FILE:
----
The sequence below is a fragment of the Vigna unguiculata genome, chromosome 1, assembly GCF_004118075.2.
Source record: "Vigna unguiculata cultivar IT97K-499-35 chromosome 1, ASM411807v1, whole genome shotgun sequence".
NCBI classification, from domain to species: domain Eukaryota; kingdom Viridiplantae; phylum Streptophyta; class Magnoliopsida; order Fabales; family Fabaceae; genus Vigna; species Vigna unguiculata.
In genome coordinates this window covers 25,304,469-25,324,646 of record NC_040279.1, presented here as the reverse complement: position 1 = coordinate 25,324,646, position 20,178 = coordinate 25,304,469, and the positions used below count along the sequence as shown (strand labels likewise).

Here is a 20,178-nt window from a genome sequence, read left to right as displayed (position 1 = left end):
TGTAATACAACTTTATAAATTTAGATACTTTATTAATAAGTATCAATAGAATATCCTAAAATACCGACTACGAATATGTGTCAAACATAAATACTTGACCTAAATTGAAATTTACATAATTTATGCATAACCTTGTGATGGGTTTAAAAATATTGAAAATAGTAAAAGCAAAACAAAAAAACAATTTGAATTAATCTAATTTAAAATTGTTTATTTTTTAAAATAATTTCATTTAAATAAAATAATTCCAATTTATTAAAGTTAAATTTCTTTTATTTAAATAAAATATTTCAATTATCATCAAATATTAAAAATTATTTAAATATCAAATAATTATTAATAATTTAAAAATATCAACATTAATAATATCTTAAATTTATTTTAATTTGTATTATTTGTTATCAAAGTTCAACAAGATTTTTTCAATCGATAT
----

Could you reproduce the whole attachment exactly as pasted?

The sequence below is a fragment of the Vigna unguiculata genome, chromosome 1, assembly GCF_004118075.2.
Source record: "Vigna unguiculata cultivar IT97K-499-35 chromosome 1, ASM411807v1, whole genome shotgun sequence".
NCBI classification, from domain to species: domain Eukaryota; kingdom Viridiplantae; phylum Streptophyta; class Magnoliopsida; order Fabales; family Fabaceae; genus Vigna; species Vigna unguiculata.
In genome coordinates this window covers 25,304,469-25,324,646 of record NC_040279.1, presented here as the reverse complement: position 1 = coordinate 25,324,646, position 20,178 = coordinate 25,304,469, and the positions used below count along the sequence as shown (strand labels likewise).

Here is a 20,178-nt window from a genome sequence, read left to right as displayed (position 1 = left end):
TGTAATACAACTTTATAAATTTAGATACTTTATTAATAAGTATCAATAGAATATCCTAAAATACCGACTACGAATATGTGTCAAACATAAATACTTGACCTAAATTGAAATTTACATAATTTATGCATAACCTTGTGATGGGTTTAAAAATATTGAAAATAGTAAAAGCAAAACAAAAAAACAATTTGAATTAATCTAATTTAAAATTGTTTATTTTTTAAAATAATTTCATTTAAATAAAATAATTCCAATTTATTAAAGTTAAATTTCTTTTATTTAAATAAAATATTTCAATTATCATCAAATATTAAAAATTATTTAAATATCAAATAATTATTAATAATTTAAAAATATCAACATTAATAATATCTTAAATTTATTTTAATTTGTATTATTTGTTATCAAAGTTCAACAAGATTTTTTCAATCGATAT